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  1. Service manual
  2. User research
  3. Doing pop-up research

With pop-up research, you do short informal interviews or usability tests in places used by the people you want to talk to (for example libraries, day centres, offices or colleges).

Meeting the Digital Service Standard

You must carry out user research as part of meeting:

You’ll have to explain how you researched with different user groups in your service assessments.

When to do pop-up research

Pop-up research works best when you have clear, simple objectives (for example, you want to see if people can find certain guidance or provide specific information). This means your research activity needs to be short and easy to explain.

Pop-up research can be particularly helpful if you need to:

  • get insights quickly
  • research with a broad cross-section of the public
  • talk to specific user groups that may be difficult to reach - for example, care home residents, homeless people or A level students
  • learn about regional variations - so you need to research in different places

The limitations of pop-up research (for example, short sessions, random participants, recording problems etc) mean you’ll always need to combine it with other research methods.

Steps to follow

Plan and prepare your pop-up research sessions carefully for best results.

Plan your visit

When planning pop-up research, you’ll need to:

  • identify places where the people you want to talk to are likely to be - don’t rule out noisy or crowded places as these can be more realistic environments than silent usability labs
  • contact venues and ask for permission to carry out research - explain what you want to do, when you want to do it and how long it will take
  • line up several venues and dates in advance
  • make sure each venue is accessible to the users you’re trying to see
  • use a checklist to make sure you take everything you’ll need on the day

Work in pairs

Always do pop-up research in pairs - it’s easier and safer. Having 2 of you there means:

  • one of you can recruit participants while the other is setting up the next session
  • one of you can take notes and recordings while the other leads the session
  • one of you can watch your equipment and bags while the other gets drinks and food, or goes to the toilet
  • more team members get the chance to meet and learn from users first hand

Set up

Once you arrive at a venue, you should:

  • set up in a place where people are likely to pause or have some free time, for example a break out area or café
  • choose a position where people passing by can see what you’re doing - this can attract participants, as well as reassure them
  • make yourself visible, for example with banners and signs
  • look around, talk to people and take photos of things that might be relevant to your research or give you a better understanding of your users or your service
  • take care of your equipment and personal belongings - it’s easy to forget that you’re in a public place

Find participants

Unlike other types of research, you’ll need to recruit research participants at the venue on the day itself. You should:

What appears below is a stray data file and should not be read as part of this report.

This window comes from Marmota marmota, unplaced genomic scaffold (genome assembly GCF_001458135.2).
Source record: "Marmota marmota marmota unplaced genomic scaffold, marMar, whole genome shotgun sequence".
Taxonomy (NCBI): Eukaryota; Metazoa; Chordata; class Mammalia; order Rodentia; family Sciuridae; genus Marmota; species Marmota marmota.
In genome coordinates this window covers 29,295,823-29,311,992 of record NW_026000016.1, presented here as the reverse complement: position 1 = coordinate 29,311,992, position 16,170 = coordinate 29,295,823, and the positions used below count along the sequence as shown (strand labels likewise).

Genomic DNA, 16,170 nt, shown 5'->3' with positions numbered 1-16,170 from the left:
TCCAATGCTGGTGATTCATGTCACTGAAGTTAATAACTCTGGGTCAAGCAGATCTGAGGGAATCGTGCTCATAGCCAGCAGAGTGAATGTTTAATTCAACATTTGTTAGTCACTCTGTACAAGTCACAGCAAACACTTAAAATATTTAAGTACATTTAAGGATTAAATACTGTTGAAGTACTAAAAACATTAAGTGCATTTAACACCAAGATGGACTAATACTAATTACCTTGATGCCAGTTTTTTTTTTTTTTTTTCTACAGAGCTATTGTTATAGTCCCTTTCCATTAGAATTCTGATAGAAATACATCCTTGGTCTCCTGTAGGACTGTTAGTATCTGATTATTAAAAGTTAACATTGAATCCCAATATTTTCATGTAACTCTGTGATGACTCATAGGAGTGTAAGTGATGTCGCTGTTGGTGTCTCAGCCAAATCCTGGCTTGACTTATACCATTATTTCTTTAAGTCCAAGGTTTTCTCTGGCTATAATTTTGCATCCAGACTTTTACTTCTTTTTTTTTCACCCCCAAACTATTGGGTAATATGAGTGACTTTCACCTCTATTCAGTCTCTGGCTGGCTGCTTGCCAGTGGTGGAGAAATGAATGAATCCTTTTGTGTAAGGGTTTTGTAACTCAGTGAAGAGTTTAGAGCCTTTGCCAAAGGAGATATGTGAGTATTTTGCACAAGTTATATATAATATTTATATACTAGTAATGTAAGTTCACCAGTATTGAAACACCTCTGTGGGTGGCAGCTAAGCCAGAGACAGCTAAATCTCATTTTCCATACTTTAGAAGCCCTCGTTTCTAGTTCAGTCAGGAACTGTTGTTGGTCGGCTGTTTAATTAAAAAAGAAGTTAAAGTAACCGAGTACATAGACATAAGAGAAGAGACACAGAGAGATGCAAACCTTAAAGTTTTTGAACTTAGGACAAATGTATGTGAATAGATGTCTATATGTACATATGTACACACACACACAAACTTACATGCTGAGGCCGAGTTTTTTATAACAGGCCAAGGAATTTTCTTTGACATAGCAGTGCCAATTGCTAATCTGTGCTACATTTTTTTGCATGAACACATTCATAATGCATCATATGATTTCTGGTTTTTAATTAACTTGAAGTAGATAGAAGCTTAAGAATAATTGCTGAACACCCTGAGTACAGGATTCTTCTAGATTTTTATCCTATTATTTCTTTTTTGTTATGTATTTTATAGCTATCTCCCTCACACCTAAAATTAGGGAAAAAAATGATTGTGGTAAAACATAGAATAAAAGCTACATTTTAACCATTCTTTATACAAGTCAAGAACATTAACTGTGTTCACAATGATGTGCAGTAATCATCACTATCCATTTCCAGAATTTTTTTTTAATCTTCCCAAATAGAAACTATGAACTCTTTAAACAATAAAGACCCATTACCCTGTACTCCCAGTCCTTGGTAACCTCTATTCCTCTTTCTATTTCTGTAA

• approach people who may be able to take part in your research
  • be able to explain what you’re doing - and that you’re not selling anything - in less than 30 seconds
  • make it clear that you’re there to learn from them, or to have them try something so you can see how well it works for them
  • consider offering small incentives like drinks or snacks - don’t offer money for pop-up research as it can be hard to manage and could put you at risk
  • get informed consent from all participants before you start

Do the research

Focus on 1 or 2 important tasks or questions. For best results:

  • come prepared with a short set of questions, tests based on paper or digital prototypes, or tests of existing services
  • choose inclusive activities and be flexible on the day so as many people as possible can participate - for example, allow people with access needs to use their own device and assistive technology
  • aim for sessions to last around 10 minutes - once people are engaged, they may stay longer
  • use simple data capture sheets (for example, paper divided into boxes) to make it easier for you to take notes
  • use your phone, laptop and online tools to record screen activity, the participant’s face and your conversation
  • be prepared that some venues and participants won’t let you record or photograph sessions - particularly if the topic you’re researching is sensitive

Pack up

Once you’ve finished:

  • pack away your equipment - use your planning checklist
  • make sure any personal data you’ve collected (on paper or in recordings) is stored safely so you can transport it securely
  • tidy up the area you’ve been working in and return everything to its normal place
  • thank everybody for their time and support
  • ask if you can come back another time

Examples and case studies

To learn more about pop-up research, read a blog post about how the ‘register to vote’ service was tested with under-registered groups at venues around the UK.

You may also find these guides useful:

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User research community
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Guidance first published